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Fujifilm X-A7: A traditional in a contemporary world

Fujifilm X-A7

“You will test the X-A7 on its large touchscreen, but pay attention to its classic design.”

Great design

Large high-resolution touchscreen

Much improved auto focus

Robust controls

4K / 30p and 24p video

Touch surface needs work

No internal stabilization

The Fujifilm X-A7 feels trapped between two worlds. Fujifilm tries to reconcile the old school’s appeal with modern comfort, and it’s a bit difficult. On the one hand, it is a mirrorless camera with a very good 24-megapixel APS-C sensor, good physical control and, of course, compatibility with Fujifilm’s excellent XF lens range.

On the other hand, attempts are being made to win over potential phone photographers with a large 3.5-inch touchscreen and some integrated creative shooting modes.

It doesn’t quite work either. I agree, but it cannot be, depending on what you expect from a camera.

The X-A7 is great as a mirrorless entry-level camera. Thanks to a much better autofocus system and an improved 4K video mode, circles are drawn around the X-A5. If you need a good camera for travel and family photos, this is a good choice.

An excellent screen, OK touch controls

Without a built-in viewfinder, you can rely on the X-A7’s fully movable LCD screen to frame your pictures. Fortunately, it’s one of the best on every camera in this class. Not only is it large, it has a diagonal of 3.5 inches, but it also has a resolution of 2.7 million pixels. That alone is a great feature on a $ 700 camera (and that with the XC 15-45mm f / 3.5-5.6 kit lens, mind you).

But there is a problem with this massive screen. Due to the size limitations of the camera, there is simply no space for a standard 3: 2 screen with 3.5 inches. The X-A7’s screen is therefore 16: 9, which is great for videos, but not so much for still images.

Interestingly, my pre-production test device arrived with a still image ratio of 16: 9, apparently to show the screen without a pillarbox image. I’m not sure if this is the default setting for the final camera, but you should probably change it if it does. The physical aspect ratio of the sensor is 3: 2; Taking everything else just means cutting away pixels.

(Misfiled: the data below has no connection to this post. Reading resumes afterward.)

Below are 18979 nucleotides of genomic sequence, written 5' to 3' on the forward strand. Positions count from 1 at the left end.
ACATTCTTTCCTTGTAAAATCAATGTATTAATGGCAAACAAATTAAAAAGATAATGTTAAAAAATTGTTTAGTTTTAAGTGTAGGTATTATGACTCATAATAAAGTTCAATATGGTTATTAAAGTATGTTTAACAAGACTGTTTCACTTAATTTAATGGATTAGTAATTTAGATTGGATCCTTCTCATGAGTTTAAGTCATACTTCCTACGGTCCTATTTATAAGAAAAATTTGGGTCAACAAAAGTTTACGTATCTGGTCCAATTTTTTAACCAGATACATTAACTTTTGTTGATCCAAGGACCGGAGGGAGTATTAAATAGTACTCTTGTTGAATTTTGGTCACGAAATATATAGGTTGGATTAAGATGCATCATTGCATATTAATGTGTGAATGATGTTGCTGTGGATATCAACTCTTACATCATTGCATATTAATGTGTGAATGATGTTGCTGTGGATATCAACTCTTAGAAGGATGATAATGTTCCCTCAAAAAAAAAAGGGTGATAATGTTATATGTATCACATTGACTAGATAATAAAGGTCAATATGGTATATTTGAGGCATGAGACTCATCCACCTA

The touch surface also leaves something to be desired. There are two different levels, a touch-friendly overlay menu and the standard quick menus (Q) and main menus from Fujifilm. Depending on the exposure mode, the overlay menu offers access to slightly different settings, including tap focus control, white balance, film simulations (color profiles), focus mode, aspect ratio and so-called depth control (more on this later).

However, tapping one of these buttons will take you to the standard Fujifilm interface for that setting, not a touch-specific version. For example, the white balance menu is just a vertically oriented list of options, most of which go beyond the screen boundary. At this point, it’s just easier to select one with the joystick. If you try to navigate this list by touching it, you will be very confused. You need to scroll to select a setting. Tap one and you will instead be taken to the White Balance Shift option, which allows you to manually enter a hue on a two-axis color picker.

Did I lose you there? I should. A two-step solution for white balance shift is simply not a function that the target customer of the X-A7 needs, especially if it is accidentally so easily accessible. The salvation here is that absolute beginners who stick to the fully automatic SR Auto mode are not shown with the white balance button at all, but instead receive portrait enhancers (a form of skin smoothing) and a simple exposure correction.

By default, other more basic options like ISO are strangely hidden one level lower in the Q menu. Fortunately, two of the overlay menu’s touch buttons can be customized so you can set one to ISO if you prefer. Since the camera doesn’t have its own ISO button, this is probably something that advanced and advanced photographers want to do.

Let’s go back to this depth control feature. This is a colloquial method of controlling depth of field by opening or closing the aperture. You don’t need to know anything about fades – you just drag the slider for more or less depth. Simple enough.

The strange thing about depth control is that it remains available even in manual exposure mode. Make no mistake, it just changes the aperture. However, since this is not explicitly stated and there are no equivalent touch-friendly controls for shutter speed or ISO, this can lead you to believe that something else is going on. Don’t worry, no depth map processing or simulated blur is used here. In manual mode, depth control is just a redundant iris control with a different name.

Touch aside, the experience is sublime